Just A Hostess

Yes, yes, I love my job. Yes, yes, I love everyone I work with. Yes, yes, it’s all perfect. Everyone is just super. 🙂

Oh, please. Really. After almost three months here, um, no. 90 percent is great, 10 percent is not so great. Now, that ratio is still pretty damn decent. But the 10 percent is a very big pain in my you-know. And, at my current job, the annoying stuff is occurring for such perplexing reasons.

I work with three managers on a regular basis. Two are those with whom I would consider myself to be a peer; and they would tell you, I am absolutely a peer. One is a woman I will be replacing when she moves away in a month or so. Another is an old-salt maitre d’ who drives my GM crazy, but with whom I get along incredibly, suprisingly well.

The third is also a peer, at least in my mind, but he steadfastly refuses to acknowledge that I am. I am, instead, in his mind, “Just a hostess” because we are down three hostesses right now, and I work the door as a host, many nights out of seven, to help out.

“Just a hostess.” Isn’t that a nice phrase? No, it is not. It oozes thoughts that are both demeaning and degrading. And I used to like this guy, whom I am sure thinks these thoughts, most of all. Now, I just hope he quits. Soon.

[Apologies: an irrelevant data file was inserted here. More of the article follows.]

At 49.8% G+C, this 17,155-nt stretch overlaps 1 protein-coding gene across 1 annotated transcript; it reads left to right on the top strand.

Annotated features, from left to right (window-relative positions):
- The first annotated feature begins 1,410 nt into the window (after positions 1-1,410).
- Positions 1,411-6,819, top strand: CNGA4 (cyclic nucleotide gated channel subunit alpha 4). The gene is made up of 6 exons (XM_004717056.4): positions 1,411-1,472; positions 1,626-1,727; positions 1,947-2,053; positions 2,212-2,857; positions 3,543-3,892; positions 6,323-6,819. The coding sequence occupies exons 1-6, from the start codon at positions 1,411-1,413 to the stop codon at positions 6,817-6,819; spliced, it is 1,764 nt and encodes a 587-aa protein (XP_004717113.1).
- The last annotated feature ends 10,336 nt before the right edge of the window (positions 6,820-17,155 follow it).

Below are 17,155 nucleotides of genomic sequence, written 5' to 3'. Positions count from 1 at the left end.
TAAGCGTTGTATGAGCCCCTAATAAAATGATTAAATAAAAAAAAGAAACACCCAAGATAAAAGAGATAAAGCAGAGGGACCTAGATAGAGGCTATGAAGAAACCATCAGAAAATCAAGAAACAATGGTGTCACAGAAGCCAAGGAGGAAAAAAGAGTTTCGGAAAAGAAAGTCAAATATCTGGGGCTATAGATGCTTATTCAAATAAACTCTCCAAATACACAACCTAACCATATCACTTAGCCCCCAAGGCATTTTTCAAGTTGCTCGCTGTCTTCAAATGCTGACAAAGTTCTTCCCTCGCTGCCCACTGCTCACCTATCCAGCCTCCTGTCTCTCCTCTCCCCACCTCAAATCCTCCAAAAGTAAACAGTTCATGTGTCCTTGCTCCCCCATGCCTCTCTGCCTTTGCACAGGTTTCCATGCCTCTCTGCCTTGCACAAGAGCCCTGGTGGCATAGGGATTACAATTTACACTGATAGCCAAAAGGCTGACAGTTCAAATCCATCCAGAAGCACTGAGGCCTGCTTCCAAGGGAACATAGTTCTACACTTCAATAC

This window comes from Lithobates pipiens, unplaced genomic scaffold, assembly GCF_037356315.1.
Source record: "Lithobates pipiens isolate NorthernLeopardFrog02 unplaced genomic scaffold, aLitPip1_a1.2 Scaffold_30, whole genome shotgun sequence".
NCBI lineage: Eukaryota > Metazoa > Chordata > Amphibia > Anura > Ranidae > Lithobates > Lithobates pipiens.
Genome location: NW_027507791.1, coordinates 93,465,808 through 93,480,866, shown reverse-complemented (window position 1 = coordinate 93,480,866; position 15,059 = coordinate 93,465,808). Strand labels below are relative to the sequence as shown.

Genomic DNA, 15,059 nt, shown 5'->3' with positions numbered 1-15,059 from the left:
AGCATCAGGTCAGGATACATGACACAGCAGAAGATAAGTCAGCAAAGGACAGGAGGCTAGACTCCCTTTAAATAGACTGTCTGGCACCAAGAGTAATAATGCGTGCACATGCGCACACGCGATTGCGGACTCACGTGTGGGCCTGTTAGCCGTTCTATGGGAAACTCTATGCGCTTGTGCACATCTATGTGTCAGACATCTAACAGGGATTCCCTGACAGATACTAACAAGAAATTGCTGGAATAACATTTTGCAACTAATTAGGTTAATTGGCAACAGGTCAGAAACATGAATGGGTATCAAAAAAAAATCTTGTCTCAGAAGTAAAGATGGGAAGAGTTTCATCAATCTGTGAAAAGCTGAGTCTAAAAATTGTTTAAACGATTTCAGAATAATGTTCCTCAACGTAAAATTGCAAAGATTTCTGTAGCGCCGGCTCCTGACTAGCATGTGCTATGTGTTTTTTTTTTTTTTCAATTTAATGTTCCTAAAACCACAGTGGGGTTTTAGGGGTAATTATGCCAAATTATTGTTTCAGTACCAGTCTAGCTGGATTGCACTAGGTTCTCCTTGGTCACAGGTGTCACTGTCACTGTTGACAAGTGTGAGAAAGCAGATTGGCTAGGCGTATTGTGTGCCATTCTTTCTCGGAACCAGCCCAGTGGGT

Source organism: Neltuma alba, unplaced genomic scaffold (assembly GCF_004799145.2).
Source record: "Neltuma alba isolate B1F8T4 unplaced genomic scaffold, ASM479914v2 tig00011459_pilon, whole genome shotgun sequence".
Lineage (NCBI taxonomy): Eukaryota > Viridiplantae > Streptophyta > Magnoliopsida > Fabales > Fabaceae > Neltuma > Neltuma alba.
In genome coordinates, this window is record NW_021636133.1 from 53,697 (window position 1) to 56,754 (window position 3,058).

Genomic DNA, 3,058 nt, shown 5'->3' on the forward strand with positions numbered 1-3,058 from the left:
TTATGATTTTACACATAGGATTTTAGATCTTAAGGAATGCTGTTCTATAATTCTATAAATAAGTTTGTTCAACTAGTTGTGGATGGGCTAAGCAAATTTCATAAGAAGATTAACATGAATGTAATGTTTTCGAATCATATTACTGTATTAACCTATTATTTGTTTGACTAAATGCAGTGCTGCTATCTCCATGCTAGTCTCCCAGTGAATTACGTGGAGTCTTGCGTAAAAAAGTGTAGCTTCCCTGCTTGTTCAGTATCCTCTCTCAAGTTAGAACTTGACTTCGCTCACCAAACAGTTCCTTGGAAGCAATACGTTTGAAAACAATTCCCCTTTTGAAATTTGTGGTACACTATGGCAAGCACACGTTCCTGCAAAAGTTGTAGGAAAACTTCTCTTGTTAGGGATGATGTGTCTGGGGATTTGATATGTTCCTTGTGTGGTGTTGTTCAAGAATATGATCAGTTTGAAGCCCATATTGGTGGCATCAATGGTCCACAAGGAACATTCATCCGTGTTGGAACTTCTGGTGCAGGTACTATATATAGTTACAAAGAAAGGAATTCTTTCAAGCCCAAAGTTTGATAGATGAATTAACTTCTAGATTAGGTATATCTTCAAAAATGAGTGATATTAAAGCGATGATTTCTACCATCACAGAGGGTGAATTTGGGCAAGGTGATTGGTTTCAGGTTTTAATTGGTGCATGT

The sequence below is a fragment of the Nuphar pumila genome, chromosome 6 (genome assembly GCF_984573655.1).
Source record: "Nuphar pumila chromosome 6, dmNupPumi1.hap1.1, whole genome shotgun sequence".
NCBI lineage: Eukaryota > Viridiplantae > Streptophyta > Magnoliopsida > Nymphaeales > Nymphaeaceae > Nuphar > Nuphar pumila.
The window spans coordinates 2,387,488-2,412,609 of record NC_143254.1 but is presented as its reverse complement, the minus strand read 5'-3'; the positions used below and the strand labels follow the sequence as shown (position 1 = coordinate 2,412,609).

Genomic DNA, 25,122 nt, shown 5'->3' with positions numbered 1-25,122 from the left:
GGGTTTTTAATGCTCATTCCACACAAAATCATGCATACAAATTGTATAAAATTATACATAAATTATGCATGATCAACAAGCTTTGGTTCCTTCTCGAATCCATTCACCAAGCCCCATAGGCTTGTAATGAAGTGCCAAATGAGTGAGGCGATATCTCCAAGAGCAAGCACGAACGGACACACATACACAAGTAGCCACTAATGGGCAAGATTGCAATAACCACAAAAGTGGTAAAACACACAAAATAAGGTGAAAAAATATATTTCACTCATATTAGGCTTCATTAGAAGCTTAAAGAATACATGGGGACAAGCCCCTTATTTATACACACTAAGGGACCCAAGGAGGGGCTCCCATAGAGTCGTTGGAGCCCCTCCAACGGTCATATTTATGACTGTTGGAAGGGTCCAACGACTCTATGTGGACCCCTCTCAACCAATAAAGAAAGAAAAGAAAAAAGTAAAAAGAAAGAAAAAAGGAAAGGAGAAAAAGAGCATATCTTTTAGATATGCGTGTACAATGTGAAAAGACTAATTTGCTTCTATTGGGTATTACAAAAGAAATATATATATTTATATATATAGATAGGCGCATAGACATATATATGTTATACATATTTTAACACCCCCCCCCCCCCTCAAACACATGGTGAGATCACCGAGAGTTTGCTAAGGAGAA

Of all the restaurant jobs, the host position is both key and the hardest to fill and keep filled. Hosts come and go through a revolving door of sore feet that refuse to wear flats, of guests who ask to switch tables one too many times, of servers who bitch a thousand too many times that they were sat unfairly, of maitre d’s who blame hosts for their own incompetence, and of the last person who calls them “the girl” or “she” as if she has no name, because you are, after all, just a hostess.

Yeah, so what’s the big deal? All a host/hostess does is seat people. How hard could it be?

Hard enough to have guests grab you, throw things at you, spank you, curse at you, laugh at you at your expense. Hard enough to have the servers call you an idiot, a jerk, a brainless one, and anything else they can think of while not serving the guests you just seated in their section. Hard enough to be the fall guy or gal for anyone and anything that can’t be blamed on anyone else. And you rarely, if ever, get tipped for this.

Interestingly, I love the host job. Seriously, I do. Because it is the role I was given when I re-entered this biz more than two years ago, and I absolutely love the challenge and the brisk pace. Most of all, I love the few moments to connect with guests who tell me this is where they went on a first date with their wife, got engaged, sealed a business deal, had the best meal ever, made a life-changing decision. People tell hosts these things every night. A good host will actually listen to them, remember them.